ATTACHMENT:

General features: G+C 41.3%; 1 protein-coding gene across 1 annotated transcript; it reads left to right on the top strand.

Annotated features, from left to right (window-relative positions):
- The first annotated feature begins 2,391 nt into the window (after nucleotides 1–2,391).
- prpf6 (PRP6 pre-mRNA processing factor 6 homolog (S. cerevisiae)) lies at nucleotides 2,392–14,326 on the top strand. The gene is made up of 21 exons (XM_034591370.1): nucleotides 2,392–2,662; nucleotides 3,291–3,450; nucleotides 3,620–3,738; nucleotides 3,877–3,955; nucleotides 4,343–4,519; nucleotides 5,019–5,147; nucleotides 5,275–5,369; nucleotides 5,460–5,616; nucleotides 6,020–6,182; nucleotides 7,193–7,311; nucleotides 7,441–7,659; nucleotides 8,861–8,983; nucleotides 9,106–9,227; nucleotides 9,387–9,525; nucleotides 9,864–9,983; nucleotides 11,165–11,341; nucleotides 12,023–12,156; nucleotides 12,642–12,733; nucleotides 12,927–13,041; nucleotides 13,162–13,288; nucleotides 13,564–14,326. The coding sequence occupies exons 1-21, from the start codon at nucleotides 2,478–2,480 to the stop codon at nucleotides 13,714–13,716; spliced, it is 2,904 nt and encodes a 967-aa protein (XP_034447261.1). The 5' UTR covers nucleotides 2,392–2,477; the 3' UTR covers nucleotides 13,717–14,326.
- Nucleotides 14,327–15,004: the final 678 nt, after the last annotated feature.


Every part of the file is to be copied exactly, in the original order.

General features: G+C 41.3%; 1 protein-coding gene across 1 annotated transcript; it reads left to right on the top strand.

Annotated features, from left to right (window-relative positions):
- The first annotated feature begins 2,391 nt into the window (after nucleotides 1–2,391).
- prpf6 (PRP6 pre-mRNA processing factor 6 homolog (S. cerevisiae)) lies at nucleotides 2,392–14,326 on the top strand. The gene is made up of 21 exons (XM_034591370.1): nucleotides 2,392–2,662; nucleotides 3,291–3,450; nucleotides 3,620–3,738; nucleotides 3,877–3,955; nucleotides 4,343–4,519; nucleotides 5,019–5,147; nucleotides 5,275–5,369; nucleotides 5,460–5,616; nucleotides 6,020–6,182; nucleotides 7,193–7,311; nucleotides 7,441–7,659; nucleotides 8,861–8,983; nucleotides 9,106–9,227; nucleotides 9,387–9,525; nucleotides 9,864–9,983; nucleotides 11,165–11,341; nucleotides 12,023–12,156; nucleotides 12,642–12,733; nucleotides 12,927–13,041; nucleotides 13,162–13,288; nucleotides 13,564–14,326. The coding sequence occupies exons 1-21, from the start codon at nucleotides 2,478–2,480 to the stop codon at nucleotides 13,714–13,716; spliced, it is 2,904 nt and encodes a 967-aa protein (XP_034447261.1). The 5' UTR covers nucleotides 2,392–2,477; the 3' UTR covers nucleotides 13,717–14,326.
- Nucleotides 14,327–15,004: the final 678 nt, after the last annotated feature.